Retro Crossroads 0100
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- This week on "Tennessee Crossroads" we're taking you back, way back with a special episode of our new monthly series, "Retro Tennessee Crossroads". First, we're traveling to Music Row in the late '80s, then we'll take you to The Farm, home of the Summertown hippy commune. We'll journey back to the show's first season and learn about some cutting edge video dating technology and finally join Jerry Thompson as he explores a downtown landmark, "The Arcade". That's the lineup for this special edition of "Retro Tennessee Crossroads". I'm Joe Elmore, welcome. Well I'm joined in the studio by our president and CEO at NPT, Becky Magura. How you doin', Becky? - I'm great, Joe, thanks so much. I'm so excited to be here. - Well, you know, I can't believe it but we've been on the air 35 seasons here on NPT. But actually, after looking at that opening, I can believe it, whew. - You know, it's amazing how fast time flies and I'm not surprised though, by the show's longevity. I can't tell you how many viewers all across Tennessee tell me that "Tennessee Crossroads" is their favorite show. They watch every week and they've been watching for decades. - Well it sounds like "Retro Tennessee Crossroads" will be a perfect fit for our viewers as we dig through those 35 seasons of episodes to uncover some of our archival gems. - You know, I'm so thankful that this station has made such an effort to preserve these episodes, not only for the station's history, Joe, but really for our state's history, as well. - Yeah, we certainly have captured a lot with our cameras over the years. The City of Nashville, in particular, has grown and amazingly in the last 10 years, and looks what's happened on Music Row and the city's bustling tourist industry, amazing. - Absolutely, you are absolutely right, Joe. And you know, that sounds like a great segue for our first story. Let's go back and look at Music Row through the eyes of a tourist circa 1989. - In our first story this time, we're going to go where no man or woman has dared to travel before, at least very much, and that is, if you're from Nashville. You see, this is a place that's inhabited with a strange and mysterious breed of creature that we all know as tourist. Every year in Nashville, there's an invasion from outside forces. Their mission, country music. At the annual fanfare, their troops numbered 20,000. Their uniforms may vary, but some of the soldiers are highly decorated. And even in the off-season, while most of Nashville looks and lives like a normal city, there's another side where these invaders are found daily. Many are armed with cameras and some are considered dangerous to the motorist, and some even bring guitars in hopes of drawing fire. For all of them, the target is this mysterious mass of museums and stores just across the road from the Country Music Hall of Fame. And while many of you may pass by here daily, going to and from work, you probably never dare to stop. But have you ever wondered what it would be like? Well, we did too. ♪ The warden threw a ♪ party in the county jail ♪ First stop, a shop dedicated to the king where tourists explore a bounty of gifts of and about Elvis. ♪ You ain't nothin' ♪ ♪ but a hound doggie ♪ ♪ Cryin' all the time ♪ ♪ You ain't nothin' ♪ - You can buy Elvis mugs, eat off of an Elvis plate, even decorate your tree with Elvis. Why, there's even an Elvis Presley shampoo and rinse. Now in the museum, you can see where the king might've slept and study the lavish costumes he once wore now donning a gray mannequin. ♪ I gotta get ready ♪ ♪ Make everything right ♪ ♪ 'Cause all my rowdy friends ♪ are comin' over tonight ♪ There's even more star merchandise here in Hank Williams Junior's place. Why, you can buy Hank's suspenders to keep your pants up. You could wear Hank on your back or on your head. Or no, this is actually a litter bag for your car. ♪ Aw she was hotter ♪ ♪ than a two-dollar pistol ♪ ♪ She was the feistiest ♪ thing around ♪ This car museum with George Jones' name on it claims to be one of the top tourist targets and it's indeed a nice break from the front lines of souvenir shops. I think the most interesting ones are the cars of the stars. Here's a '34 Packard owned by the late Marty Robbins, a '53 Cadillac owned by the old opossum himself, George Jones, and this little '58 model maybe owned by Little Jimmy Dickens. ♪ And the bird of paradise ♪ ♪ fly up your nose ♪ ♪ May an elephant caress ♪ you with his toes ♪ All this souvenir shopping sure works up an appetite. You know, we middle Tennesseeans know of fancier, more out of the way places to dine, but where else are you gonna find the world's greatest footlong? It says it right up there. And where else are you gonna have an elephant look over your shoulder while you try to eat it? This is Music City, folks. ♪ I was country ♪ ♪ When country wasn't cool ♪ Our last conquest is a country within a country. It's the multimedia temple of superstar Barbara Mandrell. Again, the bedroom seems to be a favorite feature. When you cross over into this world, fantasy is foremost. And dreams of fame are even more vivid. And you kinda understand why so many people come here to fulfill those dreams. Well, downstairs at Mandrell Country, we found the highlight of our quest, a recording studio where you can go through the motions of stardom. - Well, basically people just come in and they pick out a song from a list on the wall and we give 'em the words. And they go in a booth and we play the music, and they hear somebody singing. And they sing themselves then it comes out on tape with just their voice and the music. It takes about 10 minutes. - You see then you can go ahead and make a music video, if you so choose. - Do the music video and they could lipsynch it. And it looks real similar to stuff back here on the wall. - [John] People come in doing stuff for like, "Star Search", makin' demos for "Star Search", for "You Can Be A Star" and yeah, a lot-- - Quite a few people are serious but we're more geared for, you know, people to come in and have just fun with it. - Tourists. Just tourists. - Well I'll tell you what, speaking of the ones that are serious. - You've got somebody over here that you wanna bring into this now. - My production assistant, Susan Allen and I have been thinking about giving up our day jobs and doin' a duet. Could we maybe do one? - You've come to the right place for this. You really have. I think we can help you. Can we help 'em, John? - Oh yeah, let's help 'em. - [Man In White Polo] Let's do that. ♪ Oh yeah I ♪ ♪ Tell you something ♪ ♪ I think you'll understand ♪ ♪ When I say that something ♪ ♪ I wanna hold your hand ♪ ♪ I wanna hold your hand ♪ ♪ I wanna hold your hand ♪ ♪ Oh please ♪ - Well Susan, you think we showed we have a little talent, huh? - Yes, Joe, very little talent. - Yeah, that was what I was afraid of. Well anyway, it was a lot of fun and I got my Christmas shopping done early. And you folks got to see a side of Nashville you probably never saw before, huh? Now, why don't we try some Sonny and Cher next, you know? - [Susan] I think that would be good. ♪ They say we're young and ♪ - This year marks a special Tennessee anniversary you may not have paid too much attention to. You see, 20 years ago, a community was founded near Summertown by a group of California hippies. It became known nationwide as The Farm. Well, in this show in two, separate stories, we're going back to The Farm to meet some of the people and see how two decades have changed their dreams and lifestyles. - I wanted a peaceful, slower existence and I liked being around children. It was out in the country away from the city. Most everything I was lookin' for at the time. - When I came here, I had one of my babies on the caravan on the way here. And I've had five more since. And raising them out here in the country is the best possible place. - Beyond this quaint visitor's station is a collective community simply called The Farm. To many people, it may be considered a hippy commune. If it is, it's one of the last remaining in this country. Whatever it is, it began as an experiment in alternative living, a reaction if you will, to one of the most turbulent periods in American history. The hippy movement widened the generation gap first generated in the 1950s. Turned off by the materialist world of their parents, many young people tuned in to an alternative culture of their own. Steve Gaskin was a writing professor at San Francisco State when he first encountered the movement. - Some people think that I think I'm a prophet and I've invented this way. This is not the case. What happened was I was a middle-aged Beatnik already or at least mature, had kids, divorced, what not, an MA, taught college and such. And then I saw these hippies and they were amazing and their heart was so good. Whew, really nice, you know? And I just admired them so much and I thought, "Look at this beautiful ethic that these people are deriving "out of such simple stuff." - Fueled by resistance to the Vietnam War, flames of protest sent many thousands of hippies into the streets. But in 1971, Gaskin and about 300 of his followers vowed to change society by starting a new one. Loading up in buses, they headed west, eventually winding up in Lewis County, Tennessee. And there, they bought 1,000 acres of rough farmland to begin their experiment in complete communal living. Well, time changes everything, even here on The Farm. By the late 1970s, the population had swelled to 1700, far too many to effectively maintain a communal economy. So in 1983, facing bankruptcy, they changed the system to a co-op. That meant everyone had to earn his own keep or leave. Well, many people had to leave but today, those that remained behind still seem to adhere to the principles that brought 'em here in the first place. - Love and peace. That's what the whole hippy thing started out as and what it flowered into. And when we came here to The Farm, it was really looking for a place to plant those ideals and try 'em out. - There was people who were so young when they joined up that they didn't know what they were. Like, they suddenly find themselves 27 years old, says, "My god, I'm a Republican. "What am I doing here?" You know, it just suddenly came onto 'em. They realized that I don't agree with all that. - [Joe] Today, The Farm is a rare and interesting slice of America where dreams of the '60s have made peace with realities of the '90s. A handful of original settlers still live here middle-aged and mellowed a bit, but still proud to call themselves hippies. - Yes, I still consider myself a hippy. My mother will probably argue that some, but. You know, it's a religion. It's not just because you, you know, how you dress or anything, but it's how you think. - Although tucked away in the country, some Farm members have made an impressive impact on the world outside. - [Ina] He's got one of the bigger heads that we've seen. - [Woman] Yeah. - Like right here, 37. - 37, yeah. - Yeah, right here. - Ina Mae Gaskin is renowned for her training of midwives and delivering babies at home. Ina Mae's methods work, she says, because they make birth a natural, happy event. - I think it's the difference in whether you're a sort of a background character as a laboring woman or if you're the star of the show. Now I think that any woman that's pregnant has sort of instinctively a feeling that everybody ought to be really waiting on her and catering to her. And that doesn't just mean hooking you up to this and that monitor. It means people serving you, people who are so compassionate with you that they know what you want as soon as you want it. You don't even have to say it. - When you get to help take part in that natural miracle, how does it make you feel? - There's something very special, I think, about the way we at this center get to practice too, because it's not like in the situation if I worked in the hospital where I deliver a baby and I never see that child again, or at least I don't know if I do. But here, we keep track of them. For a good number of them, we've lived in the same community. So we see them right on through childhood. I meet them, I'm also an English teacher, so I meet them in my English class, when they get to high school. We have a life-long relationship. - [Joe] Chances are Ina Mae delivered many of the youngsters here at the private farm school where there's an enrollment of about 30. The atmosphere's laid back and students call their teacher, Cynthia Rowback, by her first name. - Well we've known these kids since they were babies. And I've taken care of them, a lot of 'em since my own children were small. - What would you say are the advantages of teaching in The Farm school over other types of educational situations? - Well, it's a very relaxed atmosphere and you have a lot of freedom to use your own creativity and do the kinds of things that you like to do and that the kids will like to do. And we're not real bound up by system curriculums and things like that. - There are signs around the school that these young people truly care about their environment and have strong feelings about how to protect it. Few seem to consider themselves hippies or flower children as their parents did, yet all seem to share a related sense of who they are. - People that believe in peace and wanna recycle and save the world. - And don't wanna eat animals. - Don't believe in violence. We're vegetarians. - Vegetarians, yeah. - We have like voice, like, we believe in recycling, we believe in peace, and we don't believe in eating animals. But we're like, we're not from the '60s and we don't go around with love beads on us or anything. - It's evolved like everything else in that most of us they came here with certain ideals. We've changed our style and our methods for achieving those ideals. But they're still not real far from what we originally came here for. - Earlier in the show, we went to the Farm to meet some of the people and learned a little bit about the history of this famous hippie commune. Right now, we're going back to learn a little bit about the lifestyles and livelihood of the people, and to meet some of their children, and see how they feel about being legacies of the farm. - I've matured, and learned things, that I didn't know, 20 years ago. And when you learn, you have to adapt, you know. - When the farm was founded by those 300 adventurous hippies back in 1970, the average age was about 26. Today with two generations living on the property, it's probably much older. And while a few live off the land, as they once tried to. Most adhere to the principles of a non-violent, non-smoking, vegetarian lifestyle. Some of the homes here could provide models of land use sufficiency. The owners of this garden use a technique called permaculture, and grow nearly all their food on one acre. Some of the vegetables though, like these tomatoes look a little strange. - [Becky Magura] Tomato, it's brown and ugly. - [Host] Yeah. - [Becky Magura] But Randy says this is the best tasting tomato he's got here. - [Host] Well, I had the good fortune to land a dinner invitation at the home of Sean and Pat McCarthy. Pat's a doctor's assisted in nearby Mount pleasant. Sean has just started growing apples here on the farm. They share their house with Pat's sister Kathy. Well tonight's menu was tofu from the local tofu dairy, which Pat seasoned, baked, and served with rice. Along with squash and salad, fresh from the garden. Pat, is this a typical dinner? - This is a typical dinner. That's why I decided to have it. We have a lot of just plain, broiled tofu which keeps the fat content down. We don't add much oil when we cook it, and the kids like it like this. - [Host] It was good. Really good. And while we ate my host reflected on leaner times in the farms earlier years - I arrived in 75 when we were at that time in surplus army tents. And there was no insulation on the canvas. So that was kind of tough. Kerosene lanterns for light. - We had these hot water heaters outside the homes and you had to go out and build this little hot water heater fire underneath the hot water heater. Oh, it was just so not only you trying to cook dinner and watch about four or five children you're out there stoking the fire to get hot water going. And you're inside stoking the wood stove to keep the house warm. But something has made the people here stay. The ones that are here stayed, and weathered through all the changes and are gonna keep weathering through it together. And I think our children have learned a lot about getting along with each other and working out problems and living in community. - These are some second generation farm citizens, very intelligent, very curious about the world beyond and very proud of their hippie heritage. Although some who go to school outside of the farm say they do encounter some prejudice. - And we go to summer town school. They don't, they're like some town's right off here. It's a little school and a little town and they're just they think we're weird. And they think we have weird ideas and that, I think they're a bit. - Cause we speak up. - They don't like anything different. If it's different, it's like wrong to them. - I've had a kid ask me if I lived in a barn - [Host] In a barn. - Or a tent. - Cause I live on a farm. - [Host] Don't you think though, after they get to know you that things are a lot better than they. - They don't get to know us unless they're really nice. They don't wanna get to know you. - They build barriers. - Their parents tell them not to like us, not to hang out with us cause we're dirty hippies and we're bad influences. Their churches tell them not to hang out with us. - They're priests tell them to hang out with everybody. - Everybody tells them we're bad kids. - [Host] Nowadays about half the adults work within the farm community. Taylor and Donna Hay run the local store. It's a favorite after school hangout. I noticed a while ago one of the kids got a snack and there was no money exchange. You just wrote it down the book, that's like they used to do in the old stores when I was a kid. Is that the way it works here? - That's the way it pretty much works here. They don't have to carry money around. We all know each other. There's about 50 families. We know all the children, everyone trusts each other. You feel very safe. - [Host] This electronics firm makes a sensing device called the radiation alert. The president of the farm grown industry is Susan Skinner. - We've found that most people in industries where they deal with some kind of radioactive substance or like I said x-ray machines are the ones that have an occupation where the possibility is greater for them to be exposed to some kind of radio activity. They're the ones that are mostly buying these. And then we get maybe 5% of our business are people that are more your average person that's concerned about possible radio activity like from a nuclear power plan. - And this has a tradition that goes back thousands of years - [Host] Two other founding farm members, Edward and Janet Sierra have a computer driven mail order business. They sell clothes, especially imported from the Mayan people of Guatemala. - This clothing is hand woven out in villages. And it's usually, the loom that it's woven on is right there in the home. - For us being in the middle here. It's the kind of pleasure of knowing that we're not only selling a good product but we're supporting a good cause. Namely native people being able to live and work like ourselves at home, in their village where they can persist within their culture rather than having to go find work elsewhere on the coastal plantations. For example. - So life on the farm has become a balance of old natural values and new modern technologies. But you have to wonder will second and third generations be living here 20 years from now, probably so. But more importantly, those who choose to move on will pass through these gates to make a positive impact on the rest of the world. - After 20 years, we're still living here and we're not overcrowding the land and our roads and our water systems are all adequate cause we're the right size population for the right amount of land that we're on. So we're not real unhappy that we're not 1500 people here right now. And it also means there's about 3,700 of us out there in the world, raising hell somewhere. You know, it's still friends with us and still part of a giant organic network. - But I think after 20 years we can look back on it now with a little bit of pride and say, well, yes, this we did. And we have healthy kids to prove it. And we have a pretty sane sort of life. - Yeah. I think I'd like to stay here sometimes and go to California where I was born and different places, travel around. - Have you noticed lately the many ways people are using video. Apart from television, I mean. Why employers are using video to train workers? Golfers are using video to improve those swings. Real estate agents are even using video to help them sell houses. Well, add to the list, video dating that's right. It's a new way to make Cupid, do his job better. We thought we'd take a look at this new high tech way to put true love in the picture. - If you wanna buy a house, you can go to a real estate agent. Or if you need a job, you can go to a personnel agent. But if you wanna find a mate that's a little different situation. There wasn't any formal thing to do. And I guess we all feel like it's supposed to happen by magic. And after many years experience found out it didn't happen by magic. Then I felt there should be something, that fills that need. - Dan Cantrell is director of Nashville's new video dating service, Great Expectations. It's a concept that began in Los Angeles years ago and it allows you to get to know a prospective match without having to meet 'em face to face. - Okay. Carol, tell me if you had all the money in the world - [Host] Here's how it works for a hefty membership fee. You get a video interview, a personality profile and some photographs you in turn have access to the library where under first names only you can check out possible candidates. If they pass the photo and written exam you can move on to the all important BHS test. - I think it shows you a person's personality. It at least is an indication of whether or not they can carry on a conversation and how they feel about certain things. The questions that are asked are, are not really deep but they are deep enough to let you know if that person is interested in some of the same things you are. - [Host] Frank is a widower, father of two kids, and a newcomer to Nashville. For him the bar scene was the wrong place to seek out the right person for a relationship. - Not that quality people don't go to bars or lounges. It's just that the percentage of finding someone that you really might be compatible with is really very slim, and being a stranger in town. Having only been here five months, I didn't know where to go to begin with. - You wanna drink it? Okay. It's fine. - Carolyn who's a single professional nurse, felt the very same way. Frank and Carolyn joined Great Expectations about the same time and found each other through the magic of video. - The night I went down to preview my pictures that were going into the file. They said, well, why are you here? Why don't you look at some videos? And I said, well, okay. So I saw his video and I liked what I saw. And I liked what I read in the files. So, he was sent a postcard and then he replied. - What did you like in the video about Frank that made you think, Hey I'd like to meet this guy. - There were a lot of things. Number one, he was very handsome, very attractive. But he also came across as very mature and had his head on. He knew what he was wanting to do with his life. - And strangely enough, when I went down to pick out my photos, they asked me to do the same thing and I didn't have a great deal of time. So I did go through a few of the files. I did see her video and I thought, well, once mine got put into the file, I wouldn't have the opportunity to come back. I had planned to pick her. Well, it was a few days after that, when I received a card in the mail that had said you had been selected and you go back down and then they give you the number of the person who selected you. You pull their video and lo and behold it was her. - [Host] But you had seen her before. - I had seen her before. - [Host] You're not just saying that cause she's here now? - No, no, no. It's really ironic. But that's exactly what happened. - [Host] Carol, is a divorced, administrative assistant, who turned to video, dating in hopes of finding a quality companion quickly. - I'm interested in meeting a man who has a lot of interests, and wants to share them with me. I have a lot of interest. I like to go to the theater and I like to go to the symphony. And I like to go to football games, and baseball games. And, and that's a pretty wide variety of things to do and places to go. I would like to find somebody who likes those same things. And traveling, I love to travel. I also read a lot and that's asking a lot, I know. But I think if you can find two or three things in common then you can build a nice friendship around that. - I tell you what Carol you've made a couple of choices. Looks like you're gonna have a date soon. What if we videotape your video date? - Oh, that would be fun. I think that would be fun. - [Host] So a week or so later a date was arranged at this Nashville restaurant. And this is the man she picked. A computer consultant named Bill who apparently liked Carol enough on video to meet the real thing. And here's Carol ready to meet her video date while we videotaped the video date. - Other than having a TV crew eavesdrop on every minute of your first date, how's it going? - It's going great. Yeah. - You guys have a lot in common. Don't you? Both in computer business. Is that right? - Yeah. We are both in computers and that's interesting to talk to somebody who, you can talk the same language with. - That's good. Carol. Do you think you'll make it through the main course? - Oh, I think so. Yes. - Well, Bill, this is probably new to you too. What do you think about meeting somebody through a a video tape and a written profile? Is that a good way to do it? - It's completely new to me, and I really like it. - [Host] Well, I guess I, I would ask you guys if you're gonna have another date, but it's a little early. Is that right? - Well, I mean, that's always a good possibility - [Host] Carol. Is it a good possibility? - Oh, I think it's a good possibility. Yes. - Will this lead to a lasting friendship? Will Frank and Carolyn find a more serious relationship? Well, I guess we'll have to stay tuned for that. Meanwhile, the folks at Great Expectations claim a surprising amount of these video dates that resulted in permanent mates. And who knows while it's not for everyone. Maybe some people can find true love in a little black box. - ♪ There is somebody ♪ I'm longin to see. ♪ ♪ I hope that she turns out ♪ to be, someone to watch ♪ ♪ Over me. ♪ - For our final story, let's join Jerry Thompson downtown in Nashville. Jerry's gonna explore a landmark there you may not have seen in quite a while. Oh, it could be considered a forerunner to all the malls in the area. And it's still there, still pretty busy, and still simply called, "the Arcade." - The Arcade, here in downtown Nashville, is unique in many ways. When it opened in 1903, it was the first, or at least among the first, enclosed shopping centers in the country. It was certainly the first one in Nashville, and certainly a forerunner of the modern shopping centers we have today. But most of all, for 90 years, it's been a national landmark. When Nashville's Arcade opened almost 88 years ago, it housed some of the city's finest stores and shops. It also was the flagship of the American shopping centers we know today. As I walked through the Arcade recently, it brought back a lot of memories. It doesn't seem as noisy now as it did when I was a kid, and walked through it hanging on to my mother's hand. It's also much smaller, a whole lot smaller than I remembered it. Maybe it's just that time has a way of making fond memories bigger than they really are. Almost anyone who has been around Nashville any length of time has a story or a memory of the Arcade. But without a doubt, the man who has the most of both is Roy Lee Joe. Roy has worked at the Arcade since September, 1926. - The reason I got this job, I told mother I wasn't going finish school. Well, she said, "Don't you go to work?" And so I just come through here one day, and a white fella stand there, I know he was sweeping. I said, "You need any help here?" He said, "Yep. You mighty young to be talking about working?" - [Jerry] How old were you then? - Must about 12, I guess 12, 11 or 12. And mom would say, "Well, if you ain't going school, you gonna get you a job." And so I just talked that man, and he said, "You come up here Monday." And I did. He said, "Well, I'll give you $4 a week." - [Jerry] Well, what would that $4 buy back then? - Oh, nothing. See, I catch the street car right off there for a nickel, right there. - [Jerry] Yeah? - Yes sir, a nickel, but anyway- - [Jerry] When I first talked to Roy Lee Joe, he appeared to be a confirmed bachelor. - Look, oh now, don't you start that. My sister, I call her last Sunday, talking about when I'm gonna get married. I asked her, "Did she have good sex?" - [Jerry] Have you ever been married Roy? - One time. Look, you want me to tell the truth? She took $1,700, my new car, left me. I ain't seen that woman since. I was.. That police here say... So that left me $70, I was saying I sure did. - [Jerry] So you never did try it again, huh? - Ah, for what? - [Jerry] However, sometime later, I noticed Roy and a woman friend, and I began to doubt his sincerity. As I strolled around the Arcade, the memories came flooding back, but there was one that I didn't remember. Henry's famous flame shoe shine. Henry Adams has only been doing his famous fame shine four months, but he's already another unique feature- - There's quite a few things I know about it. - [Jerry] of the Arcade. I had to try one. - And I don't get paid for it. Mm hmm. - [Jerry] That seems to keep getting bigger and bigger. - [Henry] Yeah, it does. - [Jerry] Well, if that runs up my bridge leg, like a squirrel, I'm gonna have to be gone. - [Henry] They told me he was a brave man. - [Jerry] Yeah, I know, but the river about four blocks from here. I may not stop until I get to the river. Oh, I can feel the heat. There's no such thing getting cold feet around one of your shines. - [Henry] No. - [Jerry] Now this normal shoe polish, will it burn like that or is that normal shoe polish? - [Henry] Normal shoe polish will burn, but products I use allows it to burn a little bit better. - [Jerry] What keeps it from burning your hand? - [Henry] It does burn. - [Jerry] Well, man, that's what I call dedication to a fellow's word. Would you advise your customer not to go home, try this at home? - [Henry] Definitely. - [Jerry] You don't have to worry about me trying it at home. I just hope my boys don't see it and try it at home. - Now that shine will last three times the length of a regular shine or a spit shine. - [Jerry] I mean, it is certainly a brilliant shine. I have never seen one like it. There's one special place that evokes a lot of fond memories from me. It's the Peanut Shop. I remember vividly the man dressed in a peanut costume handing out hot roasted peanuts to all who passed. The Peanut Shop has been part of the Arcade since 1927, and it's changed very little. There's still bins and bins of hot roasting nuts, and the aroma inside still makes a person's mouth water. - A sack of each fine roasting. - [Jerry] I couldn't resist the temptation. I had to have some peanuts fresh outta the roaster. There's something magical about the Arcade. More than 40,000 people were on hand when it opened, and millions have walked through it since. A walk through the Arcade is like walking through Nashville's history. It's fortunate that it has been so well-preserved for future memories by future generations. You know, as a kid coming up, and a country boy coming to the big city, I use the Arcade as a personal landmark. I use it to find places like Harveys, Cain-Sloan, the W.T. Grant company. Unfortunately, none of those places are still here anymore, but I'm sure glad the Arcade is. - Thank you for joining us for Retro Tennessee Crossroads. Hey, be sure to tune in on the first Sunday of each month at 6:30pm for new episodes, as we dig further into those Crossroad archives. We'll see you there.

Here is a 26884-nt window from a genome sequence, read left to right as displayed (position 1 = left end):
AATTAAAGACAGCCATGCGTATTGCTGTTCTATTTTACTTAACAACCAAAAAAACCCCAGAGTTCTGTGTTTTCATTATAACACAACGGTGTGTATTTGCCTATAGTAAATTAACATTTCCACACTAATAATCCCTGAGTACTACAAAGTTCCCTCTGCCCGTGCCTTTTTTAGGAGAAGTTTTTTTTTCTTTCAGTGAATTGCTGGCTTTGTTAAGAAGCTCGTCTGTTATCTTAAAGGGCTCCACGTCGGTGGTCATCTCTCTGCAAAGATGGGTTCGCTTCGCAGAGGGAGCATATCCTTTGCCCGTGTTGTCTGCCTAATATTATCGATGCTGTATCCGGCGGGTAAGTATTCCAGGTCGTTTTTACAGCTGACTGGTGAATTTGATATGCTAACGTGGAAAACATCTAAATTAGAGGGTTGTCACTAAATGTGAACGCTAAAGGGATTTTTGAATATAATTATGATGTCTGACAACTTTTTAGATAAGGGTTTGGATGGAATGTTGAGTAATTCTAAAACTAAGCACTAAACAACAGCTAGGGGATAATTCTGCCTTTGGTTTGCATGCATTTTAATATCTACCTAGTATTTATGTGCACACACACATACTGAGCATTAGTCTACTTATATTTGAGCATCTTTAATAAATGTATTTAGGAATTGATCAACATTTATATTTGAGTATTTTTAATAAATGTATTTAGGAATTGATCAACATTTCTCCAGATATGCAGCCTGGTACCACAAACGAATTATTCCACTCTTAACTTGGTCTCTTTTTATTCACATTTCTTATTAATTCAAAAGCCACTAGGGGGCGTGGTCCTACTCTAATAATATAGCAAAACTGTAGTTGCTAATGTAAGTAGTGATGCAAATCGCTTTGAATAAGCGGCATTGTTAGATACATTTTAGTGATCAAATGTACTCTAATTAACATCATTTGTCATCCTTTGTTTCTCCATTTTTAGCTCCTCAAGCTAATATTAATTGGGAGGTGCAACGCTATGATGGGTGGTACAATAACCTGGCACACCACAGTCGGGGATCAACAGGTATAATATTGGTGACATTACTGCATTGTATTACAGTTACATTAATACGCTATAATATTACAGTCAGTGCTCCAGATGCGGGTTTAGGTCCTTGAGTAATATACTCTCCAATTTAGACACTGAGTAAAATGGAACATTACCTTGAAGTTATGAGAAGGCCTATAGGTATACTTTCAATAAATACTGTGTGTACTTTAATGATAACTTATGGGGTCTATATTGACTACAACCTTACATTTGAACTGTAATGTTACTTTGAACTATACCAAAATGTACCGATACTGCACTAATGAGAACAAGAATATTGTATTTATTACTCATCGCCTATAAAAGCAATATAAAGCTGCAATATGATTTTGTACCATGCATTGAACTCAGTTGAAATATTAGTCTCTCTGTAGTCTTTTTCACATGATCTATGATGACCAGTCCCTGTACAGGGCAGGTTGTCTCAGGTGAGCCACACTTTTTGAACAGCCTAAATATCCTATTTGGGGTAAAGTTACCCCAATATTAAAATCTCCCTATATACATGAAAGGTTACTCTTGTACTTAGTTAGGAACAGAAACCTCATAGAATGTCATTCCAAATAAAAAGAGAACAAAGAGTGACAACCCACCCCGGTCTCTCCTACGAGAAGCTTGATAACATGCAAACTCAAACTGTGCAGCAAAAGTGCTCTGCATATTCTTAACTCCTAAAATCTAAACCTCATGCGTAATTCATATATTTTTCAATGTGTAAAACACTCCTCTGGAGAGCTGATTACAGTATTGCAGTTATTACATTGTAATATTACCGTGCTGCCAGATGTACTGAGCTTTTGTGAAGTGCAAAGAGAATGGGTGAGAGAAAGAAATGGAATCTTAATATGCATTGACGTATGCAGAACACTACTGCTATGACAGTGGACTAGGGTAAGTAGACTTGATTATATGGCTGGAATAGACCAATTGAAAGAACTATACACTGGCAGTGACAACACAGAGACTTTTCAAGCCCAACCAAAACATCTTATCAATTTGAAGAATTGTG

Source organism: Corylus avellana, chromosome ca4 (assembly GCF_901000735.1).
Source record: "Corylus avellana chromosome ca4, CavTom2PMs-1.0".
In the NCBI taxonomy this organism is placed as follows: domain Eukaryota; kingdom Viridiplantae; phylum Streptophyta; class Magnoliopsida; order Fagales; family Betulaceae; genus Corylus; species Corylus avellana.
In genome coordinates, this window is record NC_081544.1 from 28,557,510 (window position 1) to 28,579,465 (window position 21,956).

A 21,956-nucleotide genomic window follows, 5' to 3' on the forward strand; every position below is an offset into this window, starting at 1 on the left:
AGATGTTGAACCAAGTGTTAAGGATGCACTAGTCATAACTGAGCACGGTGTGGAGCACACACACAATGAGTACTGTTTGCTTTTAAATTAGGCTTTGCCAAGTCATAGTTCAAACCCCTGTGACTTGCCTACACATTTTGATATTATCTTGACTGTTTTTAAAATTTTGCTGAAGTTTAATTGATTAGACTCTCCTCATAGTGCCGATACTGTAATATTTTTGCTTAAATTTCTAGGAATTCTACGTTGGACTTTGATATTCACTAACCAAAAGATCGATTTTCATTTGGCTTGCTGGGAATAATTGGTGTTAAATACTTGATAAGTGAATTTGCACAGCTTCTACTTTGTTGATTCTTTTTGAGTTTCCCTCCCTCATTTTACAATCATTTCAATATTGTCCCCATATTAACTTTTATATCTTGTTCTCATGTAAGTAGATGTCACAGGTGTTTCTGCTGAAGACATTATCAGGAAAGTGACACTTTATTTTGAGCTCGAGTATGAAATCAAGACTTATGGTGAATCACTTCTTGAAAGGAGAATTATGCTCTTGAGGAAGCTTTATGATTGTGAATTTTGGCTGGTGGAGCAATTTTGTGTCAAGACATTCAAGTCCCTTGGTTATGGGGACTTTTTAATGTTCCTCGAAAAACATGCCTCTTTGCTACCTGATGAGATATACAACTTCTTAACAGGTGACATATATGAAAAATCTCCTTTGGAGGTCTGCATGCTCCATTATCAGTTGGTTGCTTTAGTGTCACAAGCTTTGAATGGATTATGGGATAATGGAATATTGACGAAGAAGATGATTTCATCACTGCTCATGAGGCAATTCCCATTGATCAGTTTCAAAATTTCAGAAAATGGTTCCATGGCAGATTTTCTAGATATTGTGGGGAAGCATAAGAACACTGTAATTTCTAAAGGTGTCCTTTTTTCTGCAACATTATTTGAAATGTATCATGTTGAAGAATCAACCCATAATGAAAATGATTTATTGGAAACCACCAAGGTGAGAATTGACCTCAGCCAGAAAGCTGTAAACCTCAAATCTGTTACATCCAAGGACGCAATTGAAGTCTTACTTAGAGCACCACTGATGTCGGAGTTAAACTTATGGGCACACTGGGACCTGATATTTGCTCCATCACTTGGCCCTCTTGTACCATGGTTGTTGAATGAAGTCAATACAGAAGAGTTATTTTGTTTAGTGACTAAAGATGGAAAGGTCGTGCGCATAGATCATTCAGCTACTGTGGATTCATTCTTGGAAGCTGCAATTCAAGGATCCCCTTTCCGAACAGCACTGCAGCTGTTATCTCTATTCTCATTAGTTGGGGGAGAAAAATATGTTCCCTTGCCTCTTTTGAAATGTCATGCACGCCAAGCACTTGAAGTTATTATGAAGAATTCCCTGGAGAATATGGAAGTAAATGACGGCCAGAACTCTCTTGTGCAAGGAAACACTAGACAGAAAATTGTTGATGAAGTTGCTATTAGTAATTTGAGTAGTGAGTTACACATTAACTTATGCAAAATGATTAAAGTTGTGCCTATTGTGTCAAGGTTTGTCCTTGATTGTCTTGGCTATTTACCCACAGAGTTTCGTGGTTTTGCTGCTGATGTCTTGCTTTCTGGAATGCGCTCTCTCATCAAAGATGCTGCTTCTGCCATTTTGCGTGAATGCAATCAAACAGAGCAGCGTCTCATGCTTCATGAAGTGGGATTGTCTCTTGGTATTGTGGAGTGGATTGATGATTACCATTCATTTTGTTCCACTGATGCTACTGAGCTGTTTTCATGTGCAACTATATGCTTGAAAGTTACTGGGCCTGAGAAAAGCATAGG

Retro Tennessee Crossroads
June 16, 2022
Season 01 | Episode 00
We are taking you back, way back with a special episode of our new monthly series RETRO TENNESSEE CROSSROADS. TENNESSEE CROSSROADS host Joe Elmore shares his reactions to some of the most memorable TENNESSEE CROSSROADS segments over the past 35 years. We travel to Music Row; The Farm, home of the Summertown Hippie commune; and the downtown landmark, The Arcade. We also check out “cutting-edge” video dating technology of the ‘80s.